• 200g caster sugar
  • 2 tbsp flour (I used self raising even though recipe called for plain)
  • 1/2 tsp baking powder
  • 1/4 tsp salt
  • 2 medium eggs
  • Juice and grated rind of one lemon
  • Whatever you’d like to top it with (icing sugar/icing/fresh air)

Preheat your oven to 170°C. Grease and line a 20cm cake tin (mine was 18cm, first time I’ve ever bothered to measure).

If you have a food processor/chopper, you can use it here or you can do it by hand. Rub the butter into the 175g of flour until it’s like breadcrumbs, and then mix in the sugar (the 50g lot). Pour the crumbs into the tin and press down firmly. Bake for 20 minutes in the preheated oven.

While that’s cooking, prepare the curdy topping. Into your food processor/chopper/big bowl, add the sugar, flour, baking power and salt. I like to leave the wet ingredients until the base is nearly ready to come out of the oven. So you can use this time to get the rind off the lemon (this is a damned fiddly job, and I keep meaning to upgrade my zester). When the zest is off (add it to the dry mix above), roll the lemon firmly on the counter, and then juice over a sieve into a bowl (apparently rolling is supposed to get extra juice out by breaking up the insides a bit, either way rolling gets extra lemon smell onto your hands). Beat the eggs and add to the mix along with the lemon juice and whizz/beat well.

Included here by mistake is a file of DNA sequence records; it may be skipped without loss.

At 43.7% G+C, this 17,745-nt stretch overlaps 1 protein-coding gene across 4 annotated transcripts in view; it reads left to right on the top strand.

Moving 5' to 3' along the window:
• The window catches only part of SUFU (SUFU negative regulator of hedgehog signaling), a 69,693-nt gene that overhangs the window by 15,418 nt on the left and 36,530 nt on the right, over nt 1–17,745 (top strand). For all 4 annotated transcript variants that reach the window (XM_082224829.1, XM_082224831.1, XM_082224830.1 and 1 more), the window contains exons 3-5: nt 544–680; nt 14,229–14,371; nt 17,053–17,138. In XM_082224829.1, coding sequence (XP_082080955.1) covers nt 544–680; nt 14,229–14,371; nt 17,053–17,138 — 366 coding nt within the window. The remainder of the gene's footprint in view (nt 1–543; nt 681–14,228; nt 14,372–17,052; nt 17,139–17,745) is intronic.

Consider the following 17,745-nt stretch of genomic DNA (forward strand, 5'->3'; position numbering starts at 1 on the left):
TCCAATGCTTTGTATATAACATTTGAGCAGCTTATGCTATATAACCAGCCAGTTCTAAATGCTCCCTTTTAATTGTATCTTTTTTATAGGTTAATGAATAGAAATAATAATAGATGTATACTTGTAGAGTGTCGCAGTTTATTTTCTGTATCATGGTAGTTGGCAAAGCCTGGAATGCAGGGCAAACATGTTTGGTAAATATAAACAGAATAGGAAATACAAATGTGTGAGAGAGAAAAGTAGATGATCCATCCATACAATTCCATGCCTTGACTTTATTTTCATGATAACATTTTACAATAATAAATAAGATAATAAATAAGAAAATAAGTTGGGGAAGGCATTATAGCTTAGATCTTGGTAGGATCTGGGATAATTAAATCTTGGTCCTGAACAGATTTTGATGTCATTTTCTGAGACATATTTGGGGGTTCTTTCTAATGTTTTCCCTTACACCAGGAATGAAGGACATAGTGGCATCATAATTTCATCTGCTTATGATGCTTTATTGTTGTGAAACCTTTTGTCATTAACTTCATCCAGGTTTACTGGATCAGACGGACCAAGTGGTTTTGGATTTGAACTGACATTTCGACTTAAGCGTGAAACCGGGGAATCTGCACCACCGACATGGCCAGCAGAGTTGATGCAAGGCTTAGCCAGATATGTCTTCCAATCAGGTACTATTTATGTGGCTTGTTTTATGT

When the 20 mins for the base are up, it should be a nice light golden colour. Pour on the curdy mix and put back into the oven for another 20mins. The recipe reckons the middle of the cake should have a slight wobble and then it’s done, but I overcooked mine (25mins instead of 20) so no wobble (still tasted good though).

Leave to cool in the tin. You can dredge with icing sugar, or put a nice lemon icing on top, or you can do nothing like I did (I was running late, I’d probably have tried harder if I got up earlier). Slice into bars and serve with a bucket of coffee. The recipe claims 24 bars, but I think about fifteen good size bars is more like it.

Caramel Slices (or, Diabetes in a Mouthful)